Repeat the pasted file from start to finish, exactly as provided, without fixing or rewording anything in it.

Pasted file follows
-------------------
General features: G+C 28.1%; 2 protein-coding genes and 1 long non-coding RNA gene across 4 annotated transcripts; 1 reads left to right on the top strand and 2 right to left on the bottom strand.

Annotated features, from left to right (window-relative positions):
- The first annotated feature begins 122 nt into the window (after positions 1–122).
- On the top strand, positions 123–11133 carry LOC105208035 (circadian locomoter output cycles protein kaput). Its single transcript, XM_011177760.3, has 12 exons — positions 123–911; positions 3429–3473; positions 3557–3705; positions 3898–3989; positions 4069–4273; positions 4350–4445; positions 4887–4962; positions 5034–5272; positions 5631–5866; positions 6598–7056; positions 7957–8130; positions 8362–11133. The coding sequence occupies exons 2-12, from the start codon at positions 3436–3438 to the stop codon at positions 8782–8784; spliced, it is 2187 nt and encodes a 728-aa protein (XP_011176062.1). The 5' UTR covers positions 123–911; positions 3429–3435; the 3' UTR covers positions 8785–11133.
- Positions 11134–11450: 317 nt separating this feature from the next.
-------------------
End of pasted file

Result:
General features: G+C 28.1%; 2 protein-coding genes and 1 long non-coding RNA gene across 4 annotated transcripts; 1 reads left to right on the top strand and 2 right to left on the bottom strand.

Annotated features, from left to right (window-relative positions):
- The first annotated feature begins 122 nt into the window (after positions 1–122).
- On the top strand, positions 123–11133 carry LOC105208035 (circadian locomoter output cycles protein kaput). Its single transcript, XM_011177760.3, has 12 exons — positions 123–911; positions 3429–3473; positions 3557–3705; positions 3898–3989; positions 4069–4273; positions 4350–4445; positions 4887–4962; positions 5034–5272; positions 5631–5866; positions 6598–7056; positions 7957–8130; positions 8362–11133. The coding sequence occupies exons 2-12, from the start codon at positions 3436–3438 to the stop codon at positions 8782–8784; spliced, it is 2187 nt and encodes a 728-aa protein (XP_011176062.1). The 5' UTR covers positions 123–911; positions 3429–3435; the 3' UTR covers positions 8785–11133.
- Positions 11134–11450: 317 nt separating this feature from the next.